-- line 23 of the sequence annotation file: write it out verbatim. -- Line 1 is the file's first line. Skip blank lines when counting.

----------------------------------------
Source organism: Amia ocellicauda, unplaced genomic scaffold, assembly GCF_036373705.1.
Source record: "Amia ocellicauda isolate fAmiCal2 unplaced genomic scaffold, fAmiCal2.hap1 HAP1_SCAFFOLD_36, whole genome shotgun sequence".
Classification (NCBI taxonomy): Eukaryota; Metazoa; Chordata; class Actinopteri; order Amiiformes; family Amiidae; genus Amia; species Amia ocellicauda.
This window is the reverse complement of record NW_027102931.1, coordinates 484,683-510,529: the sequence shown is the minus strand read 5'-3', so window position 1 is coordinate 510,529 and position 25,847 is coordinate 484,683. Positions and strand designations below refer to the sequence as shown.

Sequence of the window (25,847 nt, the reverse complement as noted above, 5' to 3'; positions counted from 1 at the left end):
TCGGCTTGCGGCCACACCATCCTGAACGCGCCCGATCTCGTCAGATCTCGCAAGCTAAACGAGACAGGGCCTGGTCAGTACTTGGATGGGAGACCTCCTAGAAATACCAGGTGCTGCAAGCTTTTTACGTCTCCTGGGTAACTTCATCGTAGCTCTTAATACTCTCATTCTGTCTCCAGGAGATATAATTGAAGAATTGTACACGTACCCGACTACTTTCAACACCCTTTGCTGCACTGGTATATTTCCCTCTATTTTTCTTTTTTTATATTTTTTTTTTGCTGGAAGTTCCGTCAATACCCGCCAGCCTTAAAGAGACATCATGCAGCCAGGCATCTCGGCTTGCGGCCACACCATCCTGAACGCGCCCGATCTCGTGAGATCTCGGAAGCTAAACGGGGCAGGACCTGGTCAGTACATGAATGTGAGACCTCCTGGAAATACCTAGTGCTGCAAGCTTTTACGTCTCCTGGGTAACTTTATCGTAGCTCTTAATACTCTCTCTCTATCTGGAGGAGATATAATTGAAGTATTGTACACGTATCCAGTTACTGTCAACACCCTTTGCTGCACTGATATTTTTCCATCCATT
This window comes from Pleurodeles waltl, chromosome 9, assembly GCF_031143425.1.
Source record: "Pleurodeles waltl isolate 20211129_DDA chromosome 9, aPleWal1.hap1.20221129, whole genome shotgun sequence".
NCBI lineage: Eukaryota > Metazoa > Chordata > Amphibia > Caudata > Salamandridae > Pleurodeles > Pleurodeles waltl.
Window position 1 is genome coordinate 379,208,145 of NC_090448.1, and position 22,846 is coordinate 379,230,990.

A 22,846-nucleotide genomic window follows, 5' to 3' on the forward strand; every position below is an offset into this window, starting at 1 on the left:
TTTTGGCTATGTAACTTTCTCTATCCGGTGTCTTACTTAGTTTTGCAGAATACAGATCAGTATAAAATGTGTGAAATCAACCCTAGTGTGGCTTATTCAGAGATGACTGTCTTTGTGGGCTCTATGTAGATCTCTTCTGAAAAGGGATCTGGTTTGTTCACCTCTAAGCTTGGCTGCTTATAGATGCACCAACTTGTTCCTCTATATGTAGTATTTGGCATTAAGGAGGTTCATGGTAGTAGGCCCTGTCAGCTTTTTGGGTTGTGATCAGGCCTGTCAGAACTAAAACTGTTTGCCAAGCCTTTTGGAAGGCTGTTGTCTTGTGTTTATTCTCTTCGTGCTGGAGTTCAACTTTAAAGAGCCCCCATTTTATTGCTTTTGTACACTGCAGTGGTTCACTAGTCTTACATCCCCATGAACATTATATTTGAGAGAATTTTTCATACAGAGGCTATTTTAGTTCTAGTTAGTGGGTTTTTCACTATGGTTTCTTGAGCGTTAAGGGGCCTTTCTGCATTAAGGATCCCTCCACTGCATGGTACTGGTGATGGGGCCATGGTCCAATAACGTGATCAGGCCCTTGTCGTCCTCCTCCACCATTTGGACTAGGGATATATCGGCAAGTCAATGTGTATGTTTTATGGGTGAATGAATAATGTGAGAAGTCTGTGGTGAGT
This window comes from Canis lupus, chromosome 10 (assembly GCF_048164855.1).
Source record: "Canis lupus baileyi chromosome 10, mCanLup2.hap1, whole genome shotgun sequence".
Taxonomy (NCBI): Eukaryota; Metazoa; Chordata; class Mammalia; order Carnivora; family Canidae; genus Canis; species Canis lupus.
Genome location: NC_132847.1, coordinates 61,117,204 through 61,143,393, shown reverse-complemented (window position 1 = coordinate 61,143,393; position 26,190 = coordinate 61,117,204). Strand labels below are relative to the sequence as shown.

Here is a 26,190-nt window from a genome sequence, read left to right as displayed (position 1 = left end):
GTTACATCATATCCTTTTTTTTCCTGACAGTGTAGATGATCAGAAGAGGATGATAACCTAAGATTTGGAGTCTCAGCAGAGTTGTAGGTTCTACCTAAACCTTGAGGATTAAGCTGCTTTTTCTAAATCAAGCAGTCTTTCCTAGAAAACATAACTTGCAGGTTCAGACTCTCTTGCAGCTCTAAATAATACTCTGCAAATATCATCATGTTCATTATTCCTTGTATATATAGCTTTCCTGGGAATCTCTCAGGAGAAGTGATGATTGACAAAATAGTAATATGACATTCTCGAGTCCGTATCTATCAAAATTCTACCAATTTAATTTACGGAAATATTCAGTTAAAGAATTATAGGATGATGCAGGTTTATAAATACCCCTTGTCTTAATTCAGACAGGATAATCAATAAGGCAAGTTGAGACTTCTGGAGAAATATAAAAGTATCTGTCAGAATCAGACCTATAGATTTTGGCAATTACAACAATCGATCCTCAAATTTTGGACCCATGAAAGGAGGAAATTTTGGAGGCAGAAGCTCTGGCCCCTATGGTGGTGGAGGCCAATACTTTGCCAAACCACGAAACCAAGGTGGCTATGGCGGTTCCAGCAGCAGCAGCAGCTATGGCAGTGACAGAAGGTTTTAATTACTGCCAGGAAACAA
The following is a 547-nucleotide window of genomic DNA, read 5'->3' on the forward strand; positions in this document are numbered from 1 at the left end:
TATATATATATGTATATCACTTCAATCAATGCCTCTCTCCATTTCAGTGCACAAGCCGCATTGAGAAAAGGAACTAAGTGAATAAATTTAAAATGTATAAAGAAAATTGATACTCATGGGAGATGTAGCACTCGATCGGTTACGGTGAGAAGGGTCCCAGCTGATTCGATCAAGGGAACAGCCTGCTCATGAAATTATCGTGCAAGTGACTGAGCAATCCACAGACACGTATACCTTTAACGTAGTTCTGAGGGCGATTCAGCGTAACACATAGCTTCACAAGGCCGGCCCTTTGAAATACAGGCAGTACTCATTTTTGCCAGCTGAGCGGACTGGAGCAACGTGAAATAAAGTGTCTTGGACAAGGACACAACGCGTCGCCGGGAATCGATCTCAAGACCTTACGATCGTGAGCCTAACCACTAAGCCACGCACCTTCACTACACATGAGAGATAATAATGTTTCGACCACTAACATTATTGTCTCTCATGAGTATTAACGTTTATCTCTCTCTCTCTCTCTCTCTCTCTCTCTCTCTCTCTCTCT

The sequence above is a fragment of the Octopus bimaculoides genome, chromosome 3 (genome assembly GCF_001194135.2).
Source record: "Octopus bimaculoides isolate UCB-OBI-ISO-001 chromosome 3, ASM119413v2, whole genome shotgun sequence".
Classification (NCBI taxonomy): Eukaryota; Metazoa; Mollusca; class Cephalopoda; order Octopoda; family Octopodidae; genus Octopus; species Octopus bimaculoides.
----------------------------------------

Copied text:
Classification (NCBI taxonomy): Eukaryota; Metazoa; Mollusca; class Cephalopoda; order Octopoda; family Octopodidae; genus Octopus; species Octopus bimaculoides.